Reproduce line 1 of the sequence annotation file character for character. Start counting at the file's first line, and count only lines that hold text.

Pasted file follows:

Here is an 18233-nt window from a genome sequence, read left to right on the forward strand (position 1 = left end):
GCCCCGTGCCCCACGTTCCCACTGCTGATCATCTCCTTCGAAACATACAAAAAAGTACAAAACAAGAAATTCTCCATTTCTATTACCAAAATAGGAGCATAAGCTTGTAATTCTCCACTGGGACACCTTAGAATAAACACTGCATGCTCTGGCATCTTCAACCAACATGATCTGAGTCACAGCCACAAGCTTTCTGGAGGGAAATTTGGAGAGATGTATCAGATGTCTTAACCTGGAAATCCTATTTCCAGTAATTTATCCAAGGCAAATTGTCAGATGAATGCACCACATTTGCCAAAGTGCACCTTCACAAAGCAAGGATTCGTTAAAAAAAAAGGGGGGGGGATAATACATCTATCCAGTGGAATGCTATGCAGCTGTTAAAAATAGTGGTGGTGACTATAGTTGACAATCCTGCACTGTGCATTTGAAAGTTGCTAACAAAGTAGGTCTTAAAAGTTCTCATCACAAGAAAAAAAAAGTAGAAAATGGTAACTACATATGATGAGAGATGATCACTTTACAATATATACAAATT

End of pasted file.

Here is an 18233-nt window from a genome sequence, read left to right on the forward strand (position 1 = left end):